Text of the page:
NCPA - National Center for Policy Analysis


January 4, 2010

The economy is struggling, the unemployment rate is high and many Americans are struggling to pay the bills.  But one class of Americans is doing quite well: government workers.  Their pay levels are soaring, they enjoy unmatched benefits, and they remain largely immune from layoffs, except for some overly publicized cutbacks around the margins, says Steven M. Greenhut, director of the Investigative Journalism Center and News Bureau at the Pacific Research Institute and a Senior Fellow with the Goldwater Institute.

In his new book, "Plunder: How Public Employee Unions are Raiding Treasuries, Controlling Our Lives and Bankrupting the Nation," Greenhut documents many examples of municipal malfeasance.  For example:

  • Government employees of all stripes have manipulated the system to spike their pensions.
  • The old deal seemed fair: public employees would earn lower salaries than Americans working in the private sector, but would receive a somewhat better retirement and more days off.
  • Now, public employees get higher average pay, far higher benefits and many more days off and other fringe benefits.
  • They have also obtained greatly reduced work schedules, thus limiting public services even as pay and benefits shoot ever higher.

The new deal is starting to raise eyebrows, thanks to efforts by groups such as the California Foundation for Fiscal Responsibility, which publishes the $100,000 Club, a list of thousands of California government retirees with six-figure, taxpayer-guaranteed incomes, says Greenhut.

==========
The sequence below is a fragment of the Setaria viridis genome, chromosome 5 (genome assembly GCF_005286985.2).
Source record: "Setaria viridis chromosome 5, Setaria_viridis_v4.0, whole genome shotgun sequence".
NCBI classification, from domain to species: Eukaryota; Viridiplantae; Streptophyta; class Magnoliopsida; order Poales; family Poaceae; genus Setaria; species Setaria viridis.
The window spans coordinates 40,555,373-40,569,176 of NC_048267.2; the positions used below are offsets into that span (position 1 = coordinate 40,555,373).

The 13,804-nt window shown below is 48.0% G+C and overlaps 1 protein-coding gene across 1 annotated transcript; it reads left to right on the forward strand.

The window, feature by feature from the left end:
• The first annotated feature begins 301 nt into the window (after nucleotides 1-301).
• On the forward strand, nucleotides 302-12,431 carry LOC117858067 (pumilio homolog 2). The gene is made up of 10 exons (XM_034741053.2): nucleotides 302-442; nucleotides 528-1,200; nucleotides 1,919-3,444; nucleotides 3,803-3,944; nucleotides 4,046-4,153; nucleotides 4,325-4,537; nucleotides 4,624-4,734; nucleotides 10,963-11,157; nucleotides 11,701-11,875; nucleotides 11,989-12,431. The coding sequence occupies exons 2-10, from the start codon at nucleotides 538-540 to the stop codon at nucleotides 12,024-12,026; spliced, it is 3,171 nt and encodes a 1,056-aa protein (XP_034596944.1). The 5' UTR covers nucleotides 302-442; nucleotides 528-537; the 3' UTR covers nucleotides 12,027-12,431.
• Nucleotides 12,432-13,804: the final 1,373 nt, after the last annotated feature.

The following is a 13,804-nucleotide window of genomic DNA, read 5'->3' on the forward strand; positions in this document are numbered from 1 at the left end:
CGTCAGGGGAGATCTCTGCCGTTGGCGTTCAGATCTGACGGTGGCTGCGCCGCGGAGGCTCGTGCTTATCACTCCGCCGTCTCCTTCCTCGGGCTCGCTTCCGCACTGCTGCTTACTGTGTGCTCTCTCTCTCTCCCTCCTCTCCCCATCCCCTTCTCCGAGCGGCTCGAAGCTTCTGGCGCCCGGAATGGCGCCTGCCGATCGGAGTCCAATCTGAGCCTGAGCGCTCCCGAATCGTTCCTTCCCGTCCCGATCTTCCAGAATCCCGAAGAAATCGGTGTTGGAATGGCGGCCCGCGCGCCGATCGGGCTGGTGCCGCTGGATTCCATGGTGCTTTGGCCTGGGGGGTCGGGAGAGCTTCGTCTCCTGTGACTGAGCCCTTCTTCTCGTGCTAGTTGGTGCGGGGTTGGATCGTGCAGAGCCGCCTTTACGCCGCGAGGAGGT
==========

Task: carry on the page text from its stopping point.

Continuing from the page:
The story doesn't end with the imbalance in pay and benefits. Government workers also enjoy absurd protections.  The Los Angeles Times published a recent series about the city's public school district, which doesn't even try to fire incompetent teachers and is seldom able to get rid of those credibly accused of misconduct or abuse.

The real scandal is a two-tier society where government workers enjoy benefits far in excess of those for whom they supposedly work.  It is past time to start cleaning up the mess by reforming retirement systems and limiting the public unions' power, says Greenhut.

Source: Steven M. Greenhut, "Public employees living larger than ever as economy struggles," Goldwater Institute, December 16, 2009.


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